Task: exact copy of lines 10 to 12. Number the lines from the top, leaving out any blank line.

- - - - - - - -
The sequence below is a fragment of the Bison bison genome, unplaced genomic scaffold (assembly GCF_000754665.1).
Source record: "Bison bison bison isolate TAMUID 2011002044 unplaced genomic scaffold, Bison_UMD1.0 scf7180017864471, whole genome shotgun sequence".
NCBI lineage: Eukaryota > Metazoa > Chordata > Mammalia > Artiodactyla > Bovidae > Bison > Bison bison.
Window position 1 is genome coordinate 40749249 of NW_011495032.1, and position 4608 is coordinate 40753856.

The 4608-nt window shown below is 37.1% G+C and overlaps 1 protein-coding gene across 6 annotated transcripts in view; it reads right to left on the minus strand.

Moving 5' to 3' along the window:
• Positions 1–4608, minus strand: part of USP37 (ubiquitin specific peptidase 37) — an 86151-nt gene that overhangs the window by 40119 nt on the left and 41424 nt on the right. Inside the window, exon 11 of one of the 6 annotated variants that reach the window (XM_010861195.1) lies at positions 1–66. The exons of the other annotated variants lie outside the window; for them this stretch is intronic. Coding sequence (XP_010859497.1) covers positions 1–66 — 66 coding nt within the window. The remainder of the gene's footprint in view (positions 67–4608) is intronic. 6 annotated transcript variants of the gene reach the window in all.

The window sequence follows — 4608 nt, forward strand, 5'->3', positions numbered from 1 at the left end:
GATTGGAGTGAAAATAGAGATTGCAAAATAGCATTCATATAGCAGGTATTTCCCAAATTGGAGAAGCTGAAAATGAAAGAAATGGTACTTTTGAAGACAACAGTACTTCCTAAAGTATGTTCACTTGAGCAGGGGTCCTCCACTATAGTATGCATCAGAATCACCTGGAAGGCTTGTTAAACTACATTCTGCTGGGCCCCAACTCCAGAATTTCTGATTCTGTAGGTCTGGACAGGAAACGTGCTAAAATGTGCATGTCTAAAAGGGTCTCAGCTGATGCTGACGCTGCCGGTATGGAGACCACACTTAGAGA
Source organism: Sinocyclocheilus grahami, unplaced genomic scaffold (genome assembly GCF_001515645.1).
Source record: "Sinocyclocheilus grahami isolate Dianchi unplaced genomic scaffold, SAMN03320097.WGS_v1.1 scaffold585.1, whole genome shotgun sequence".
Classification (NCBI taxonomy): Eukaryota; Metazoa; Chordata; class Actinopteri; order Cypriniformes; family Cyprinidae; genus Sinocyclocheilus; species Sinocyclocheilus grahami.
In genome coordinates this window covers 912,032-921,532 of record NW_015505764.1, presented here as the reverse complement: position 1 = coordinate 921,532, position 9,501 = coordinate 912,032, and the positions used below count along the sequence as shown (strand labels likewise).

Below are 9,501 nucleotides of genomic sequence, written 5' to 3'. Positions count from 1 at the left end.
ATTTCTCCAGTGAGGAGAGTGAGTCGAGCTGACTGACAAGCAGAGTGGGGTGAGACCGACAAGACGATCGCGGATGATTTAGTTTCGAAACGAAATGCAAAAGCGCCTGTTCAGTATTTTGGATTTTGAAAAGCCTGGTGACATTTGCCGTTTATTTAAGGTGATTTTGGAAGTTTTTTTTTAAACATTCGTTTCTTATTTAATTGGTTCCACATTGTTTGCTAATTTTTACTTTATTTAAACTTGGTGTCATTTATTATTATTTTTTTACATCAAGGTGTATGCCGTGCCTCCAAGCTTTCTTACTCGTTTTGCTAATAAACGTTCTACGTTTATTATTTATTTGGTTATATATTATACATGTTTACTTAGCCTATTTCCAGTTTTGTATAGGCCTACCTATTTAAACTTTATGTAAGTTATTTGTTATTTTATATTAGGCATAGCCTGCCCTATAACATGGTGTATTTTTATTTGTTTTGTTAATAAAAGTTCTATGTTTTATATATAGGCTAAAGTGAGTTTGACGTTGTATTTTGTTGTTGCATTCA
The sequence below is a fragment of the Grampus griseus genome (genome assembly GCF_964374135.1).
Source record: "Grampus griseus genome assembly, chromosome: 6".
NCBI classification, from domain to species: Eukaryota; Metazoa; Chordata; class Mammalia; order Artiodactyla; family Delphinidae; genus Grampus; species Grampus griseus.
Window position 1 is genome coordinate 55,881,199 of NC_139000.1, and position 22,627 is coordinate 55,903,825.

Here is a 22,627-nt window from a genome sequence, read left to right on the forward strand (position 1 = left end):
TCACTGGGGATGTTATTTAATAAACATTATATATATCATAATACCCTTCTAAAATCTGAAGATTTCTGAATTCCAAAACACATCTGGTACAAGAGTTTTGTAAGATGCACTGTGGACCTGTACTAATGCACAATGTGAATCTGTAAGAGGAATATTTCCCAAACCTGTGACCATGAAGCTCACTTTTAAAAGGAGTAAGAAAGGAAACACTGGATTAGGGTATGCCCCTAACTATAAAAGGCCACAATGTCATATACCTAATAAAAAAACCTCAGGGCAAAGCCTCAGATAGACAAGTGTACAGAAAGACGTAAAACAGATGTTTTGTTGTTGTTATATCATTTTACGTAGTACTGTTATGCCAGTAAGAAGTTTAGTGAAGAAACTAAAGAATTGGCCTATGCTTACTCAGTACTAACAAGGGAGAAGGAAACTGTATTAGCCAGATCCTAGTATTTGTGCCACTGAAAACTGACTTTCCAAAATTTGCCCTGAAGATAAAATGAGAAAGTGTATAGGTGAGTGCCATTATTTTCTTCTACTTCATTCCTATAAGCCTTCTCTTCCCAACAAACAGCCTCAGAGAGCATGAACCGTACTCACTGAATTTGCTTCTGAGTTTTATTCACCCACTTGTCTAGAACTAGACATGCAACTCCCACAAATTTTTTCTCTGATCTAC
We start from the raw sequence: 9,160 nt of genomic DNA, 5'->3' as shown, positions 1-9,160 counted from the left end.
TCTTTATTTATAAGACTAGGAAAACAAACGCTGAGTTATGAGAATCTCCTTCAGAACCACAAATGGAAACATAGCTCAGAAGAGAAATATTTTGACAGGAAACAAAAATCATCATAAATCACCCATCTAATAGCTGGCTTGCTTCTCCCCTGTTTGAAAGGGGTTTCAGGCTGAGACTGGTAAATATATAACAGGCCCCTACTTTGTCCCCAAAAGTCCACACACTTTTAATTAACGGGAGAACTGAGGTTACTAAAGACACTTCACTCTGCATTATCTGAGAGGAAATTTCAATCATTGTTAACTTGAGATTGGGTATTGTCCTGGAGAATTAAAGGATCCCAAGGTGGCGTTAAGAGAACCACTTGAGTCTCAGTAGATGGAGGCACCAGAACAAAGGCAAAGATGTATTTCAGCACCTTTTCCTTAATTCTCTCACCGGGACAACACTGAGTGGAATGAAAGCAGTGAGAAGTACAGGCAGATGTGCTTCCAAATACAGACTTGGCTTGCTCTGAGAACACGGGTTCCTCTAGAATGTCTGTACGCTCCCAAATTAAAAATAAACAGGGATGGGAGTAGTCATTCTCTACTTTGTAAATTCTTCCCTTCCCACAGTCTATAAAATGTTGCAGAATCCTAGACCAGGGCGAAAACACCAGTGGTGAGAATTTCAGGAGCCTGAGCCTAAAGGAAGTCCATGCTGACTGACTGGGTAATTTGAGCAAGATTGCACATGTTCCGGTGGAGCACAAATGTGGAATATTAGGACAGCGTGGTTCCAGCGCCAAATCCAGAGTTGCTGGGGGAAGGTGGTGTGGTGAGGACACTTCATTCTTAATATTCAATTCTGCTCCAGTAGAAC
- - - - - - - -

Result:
Source organism: Sinocyclocheilus grahami, unplaced genomic scaffold (genome assembly GCF_001515645.1).
Source record: "Sinocyclocheilus grahami isolate Dianchi unplaced genomic scaffold, SAMN03320097.WGS_v1.1 scaffold585.1, whole genome shotgun sequence".
Classification (NCBI taxonomy): Eukaryota; Metazoa; Chordata; class Actinopteri; order Cypriniformes; family Cyprinidae; genus Sinocyclocheilus; species Sinocyclocheilus grahami.